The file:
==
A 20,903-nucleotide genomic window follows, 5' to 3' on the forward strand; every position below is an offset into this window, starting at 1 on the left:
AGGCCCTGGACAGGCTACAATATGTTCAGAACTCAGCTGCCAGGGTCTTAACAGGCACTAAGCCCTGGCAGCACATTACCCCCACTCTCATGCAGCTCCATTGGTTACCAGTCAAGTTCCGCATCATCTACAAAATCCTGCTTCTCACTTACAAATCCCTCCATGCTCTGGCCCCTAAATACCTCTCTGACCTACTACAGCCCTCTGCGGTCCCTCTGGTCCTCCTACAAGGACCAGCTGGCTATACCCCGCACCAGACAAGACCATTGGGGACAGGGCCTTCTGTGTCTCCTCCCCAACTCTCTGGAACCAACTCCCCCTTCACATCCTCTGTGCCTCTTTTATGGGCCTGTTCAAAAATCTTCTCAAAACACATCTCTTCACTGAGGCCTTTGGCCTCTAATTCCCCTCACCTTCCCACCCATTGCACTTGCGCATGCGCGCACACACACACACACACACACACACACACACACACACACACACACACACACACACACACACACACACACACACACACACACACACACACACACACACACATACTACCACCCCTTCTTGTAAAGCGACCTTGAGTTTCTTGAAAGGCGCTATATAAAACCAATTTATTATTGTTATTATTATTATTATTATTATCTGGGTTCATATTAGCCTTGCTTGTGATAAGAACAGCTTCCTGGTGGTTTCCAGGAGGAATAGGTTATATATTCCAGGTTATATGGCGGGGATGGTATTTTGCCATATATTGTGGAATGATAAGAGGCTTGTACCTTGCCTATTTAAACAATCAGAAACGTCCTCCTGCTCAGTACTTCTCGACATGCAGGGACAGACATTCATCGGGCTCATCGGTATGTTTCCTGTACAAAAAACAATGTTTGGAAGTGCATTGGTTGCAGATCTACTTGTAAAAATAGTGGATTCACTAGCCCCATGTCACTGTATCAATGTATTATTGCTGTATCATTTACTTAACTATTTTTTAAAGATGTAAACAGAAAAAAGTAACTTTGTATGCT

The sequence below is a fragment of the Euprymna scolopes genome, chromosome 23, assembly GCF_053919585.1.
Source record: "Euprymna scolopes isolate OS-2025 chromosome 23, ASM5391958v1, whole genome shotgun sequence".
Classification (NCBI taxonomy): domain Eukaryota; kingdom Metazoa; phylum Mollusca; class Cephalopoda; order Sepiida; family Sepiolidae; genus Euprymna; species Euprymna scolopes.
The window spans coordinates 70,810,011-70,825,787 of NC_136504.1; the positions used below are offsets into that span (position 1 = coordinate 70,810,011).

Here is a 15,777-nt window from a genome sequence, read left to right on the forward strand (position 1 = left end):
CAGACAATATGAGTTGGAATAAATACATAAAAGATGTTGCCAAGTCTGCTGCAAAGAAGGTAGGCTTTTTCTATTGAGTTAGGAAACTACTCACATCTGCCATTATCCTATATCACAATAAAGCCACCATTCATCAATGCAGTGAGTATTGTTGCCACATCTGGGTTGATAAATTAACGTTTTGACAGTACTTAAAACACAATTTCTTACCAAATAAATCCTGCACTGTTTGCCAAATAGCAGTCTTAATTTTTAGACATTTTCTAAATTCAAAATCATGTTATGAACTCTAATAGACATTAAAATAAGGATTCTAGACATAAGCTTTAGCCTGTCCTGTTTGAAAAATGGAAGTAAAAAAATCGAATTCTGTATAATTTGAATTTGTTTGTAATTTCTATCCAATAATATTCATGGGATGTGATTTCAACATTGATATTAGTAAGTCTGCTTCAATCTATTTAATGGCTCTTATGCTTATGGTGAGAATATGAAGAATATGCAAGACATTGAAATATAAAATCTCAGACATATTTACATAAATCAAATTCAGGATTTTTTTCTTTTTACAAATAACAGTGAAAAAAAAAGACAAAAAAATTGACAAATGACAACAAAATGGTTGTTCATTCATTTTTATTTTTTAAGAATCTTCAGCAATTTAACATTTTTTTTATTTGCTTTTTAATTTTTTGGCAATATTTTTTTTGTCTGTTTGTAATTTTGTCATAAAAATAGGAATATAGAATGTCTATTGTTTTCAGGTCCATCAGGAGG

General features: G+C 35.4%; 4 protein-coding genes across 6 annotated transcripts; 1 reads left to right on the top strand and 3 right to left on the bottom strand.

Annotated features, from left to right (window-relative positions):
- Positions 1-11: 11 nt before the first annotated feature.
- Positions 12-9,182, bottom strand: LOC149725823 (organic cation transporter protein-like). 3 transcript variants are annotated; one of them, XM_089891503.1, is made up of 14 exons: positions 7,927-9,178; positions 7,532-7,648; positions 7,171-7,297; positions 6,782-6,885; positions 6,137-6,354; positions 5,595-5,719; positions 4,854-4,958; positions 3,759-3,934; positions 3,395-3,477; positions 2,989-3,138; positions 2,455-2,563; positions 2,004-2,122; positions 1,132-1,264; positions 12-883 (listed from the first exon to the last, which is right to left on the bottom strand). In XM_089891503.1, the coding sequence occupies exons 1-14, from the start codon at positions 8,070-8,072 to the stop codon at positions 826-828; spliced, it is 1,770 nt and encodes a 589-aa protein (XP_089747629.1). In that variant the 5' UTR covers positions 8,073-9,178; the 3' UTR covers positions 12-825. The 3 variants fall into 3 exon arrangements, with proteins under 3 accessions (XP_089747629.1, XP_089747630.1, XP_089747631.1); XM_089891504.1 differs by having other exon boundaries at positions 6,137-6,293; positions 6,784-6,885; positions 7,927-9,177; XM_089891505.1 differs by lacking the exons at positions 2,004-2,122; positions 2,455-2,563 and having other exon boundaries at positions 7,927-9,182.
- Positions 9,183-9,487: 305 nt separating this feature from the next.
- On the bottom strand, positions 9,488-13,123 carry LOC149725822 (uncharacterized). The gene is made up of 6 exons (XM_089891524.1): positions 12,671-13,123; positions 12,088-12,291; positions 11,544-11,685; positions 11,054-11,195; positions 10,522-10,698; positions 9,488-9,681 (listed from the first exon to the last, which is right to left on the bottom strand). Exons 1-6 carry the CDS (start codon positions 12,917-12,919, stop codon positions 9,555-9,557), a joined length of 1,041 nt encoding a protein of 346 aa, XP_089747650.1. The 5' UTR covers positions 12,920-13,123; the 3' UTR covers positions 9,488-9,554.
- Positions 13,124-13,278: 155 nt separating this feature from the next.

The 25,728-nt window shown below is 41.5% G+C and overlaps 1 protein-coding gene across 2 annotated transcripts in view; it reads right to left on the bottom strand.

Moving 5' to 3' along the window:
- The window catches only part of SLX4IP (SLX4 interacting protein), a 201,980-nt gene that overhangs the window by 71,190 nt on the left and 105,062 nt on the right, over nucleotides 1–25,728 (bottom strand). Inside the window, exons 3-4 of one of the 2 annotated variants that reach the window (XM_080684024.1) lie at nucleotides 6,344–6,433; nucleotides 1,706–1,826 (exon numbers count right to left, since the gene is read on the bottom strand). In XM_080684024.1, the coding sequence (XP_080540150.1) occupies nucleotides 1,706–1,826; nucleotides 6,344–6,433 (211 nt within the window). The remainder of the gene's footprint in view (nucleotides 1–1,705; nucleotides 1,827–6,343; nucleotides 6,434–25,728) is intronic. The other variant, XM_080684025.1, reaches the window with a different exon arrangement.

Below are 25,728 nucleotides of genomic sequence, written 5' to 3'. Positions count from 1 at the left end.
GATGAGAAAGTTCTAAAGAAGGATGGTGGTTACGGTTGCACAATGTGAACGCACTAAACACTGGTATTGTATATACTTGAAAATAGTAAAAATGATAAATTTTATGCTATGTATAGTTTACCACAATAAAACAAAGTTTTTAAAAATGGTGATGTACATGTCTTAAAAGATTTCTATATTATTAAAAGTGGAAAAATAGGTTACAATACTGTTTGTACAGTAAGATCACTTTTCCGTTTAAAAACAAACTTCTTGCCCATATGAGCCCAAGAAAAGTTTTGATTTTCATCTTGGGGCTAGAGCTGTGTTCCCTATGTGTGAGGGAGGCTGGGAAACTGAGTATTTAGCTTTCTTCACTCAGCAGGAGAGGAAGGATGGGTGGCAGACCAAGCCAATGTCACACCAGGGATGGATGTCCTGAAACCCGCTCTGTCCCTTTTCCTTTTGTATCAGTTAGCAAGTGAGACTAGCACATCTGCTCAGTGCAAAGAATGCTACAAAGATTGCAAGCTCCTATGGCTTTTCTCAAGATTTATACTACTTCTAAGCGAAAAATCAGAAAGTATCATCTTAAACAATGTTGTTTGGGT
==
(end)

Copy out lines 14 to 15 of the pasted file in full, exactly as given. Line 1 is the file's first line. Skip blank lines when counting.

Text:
- On the bottom strand, positions 9,488-13,123 carry LOC149725822 (uncharacterized). The gene is made up of 6 exons (XM_089891524.1): positions 12,671-13,123; positions 12,088-12,291; positions 11,544-11,685; positions 11,054-11,195; positions 10,522-10,698; positions 9,488-9,681 (listed from the first exon to the last, which is right to left on the bottom strand). Exons 1-6 carry the CDS (start codon positions 12,917-12,919, stop codon positions 9,555-9,557), a joined length of 1,041 nt encoding a protein of 346 aa, XP_089747650.1. The 5' UTR covers positions 12,920-13,123; the 3' UTR covers positions 9,488-9,554.
- Positions 13,124-13,278: 155 nt separating this feature from the next.